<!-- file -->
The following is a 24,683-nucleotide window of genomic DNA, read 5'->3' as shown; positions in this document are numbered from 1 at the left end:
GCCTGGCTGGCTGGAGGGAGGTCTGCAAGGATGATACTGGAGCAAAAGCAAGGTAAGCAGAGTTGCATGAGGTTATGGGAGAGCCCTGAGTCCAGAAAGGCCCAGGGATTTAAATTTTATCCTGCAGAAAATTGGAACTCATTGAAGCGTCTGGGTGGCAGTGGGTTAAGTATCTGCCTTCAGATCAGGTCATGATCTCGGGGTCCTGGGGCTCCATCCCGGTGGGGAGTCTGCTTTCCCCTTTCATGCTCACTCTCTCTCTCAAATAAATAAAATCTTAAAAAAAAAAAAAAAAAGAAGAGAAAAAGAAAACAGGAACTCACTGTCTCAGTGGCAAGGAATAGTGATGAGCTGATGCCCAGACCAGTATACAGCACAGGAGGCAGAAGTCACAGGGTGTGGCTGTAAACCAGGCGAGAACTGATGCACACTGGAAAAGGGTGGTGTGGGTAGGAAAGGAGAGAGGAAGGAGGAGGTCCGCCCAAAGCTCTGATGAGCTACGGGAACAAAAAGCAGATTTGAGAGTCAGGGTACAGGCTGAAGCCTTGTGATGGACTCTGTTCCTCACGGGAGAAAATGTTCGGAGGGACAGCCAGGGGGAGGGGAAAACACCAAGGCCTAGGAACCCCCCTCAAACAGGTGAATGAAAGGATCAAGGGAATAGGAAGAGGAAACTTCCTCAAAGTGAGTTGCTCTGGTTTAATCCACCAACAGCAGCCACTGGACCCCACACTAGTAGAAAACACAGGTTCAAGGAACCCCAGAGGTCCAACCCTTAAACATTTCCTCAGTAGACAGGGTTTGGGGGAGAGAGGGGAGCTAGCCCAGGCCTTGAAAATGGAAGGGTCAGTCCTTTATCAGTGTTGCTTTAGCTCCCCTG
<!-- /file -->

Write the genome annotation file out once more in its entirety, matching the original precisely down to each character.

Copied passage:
The following is a 24,683-nucleotide window of genomic DNA, read 5'->3' as shown; positions in this document are numbered from 1 at the left end:
GCCTGGCTGGCTGGAGGGAGGTCTGCAAGGATGATACTGGAGCAAAAGCAAGGTAAGCAGAGTTGCATGAGGTTATGGGAGAGCCCTGAGTCCAGAAAGGCCCAGGGATTTAAATTTTATCCTGCAGAAAATTGGAACTCATTGAAGCGTCTGGGTGGCAGTGGGTTAAGTATCTGCCTTCAGATCAGGTCATGATCTCGGGGTCCTGGGGCTCCATCCCGGTGGGGAGTCTGCTTTCCCCTTTCATGCTCACTCTCTCTCTCAAATAAATAAAATCTTAAAAAAAAAAAAAAAAAGAAGAGAAAAAGAAAACAGGAACTCACTGTCTCAGTGGCAAGGAATAGTGATGAGCTGATGCCCAGACCAGTATACAGCACAGGAGGCAGAAGTCACAGGGTGTGGCTGTAAACCAGGCGAGAACTGATGCACACTGGAAAAGGGTGGTGTGGGTAGGAAAGGAGAGAGGAAGGAGGAGGTCCGCCCAAAGCTCTGATGAGCTACGGGAACAAAAAGCAGATTTGAGAGTCAGGGTACAGGCTGAAGCCTTGTGATGGACTCTGTTCCTCACGGGAGAAAATGTTCGGAGGGACAGCCAGGGGGAGGGGAAAACACCAAGGCCTAGGAACCCCCCTCAAACAGGTGAATGAAAGGATCAAGGGAATAGGAAGAGGAAACTTCCTCAAAGTGAGTTGCTCTGGTTTAATCCACCAACAGCAGCCACTGGACCCCACACTAGTAGAAAACACAGGTTCAAGGAACCCCAGAGGTCCAACCCTTAAACATTTCCTCAGTAGACAGGGTTTGGGGGAGAGAGGGGAGCTAGCCCAGGCCTTGAAAATGGAAGGGTCAGTCCTTTATCAGTGTTGCTTTAGCTCCCCTG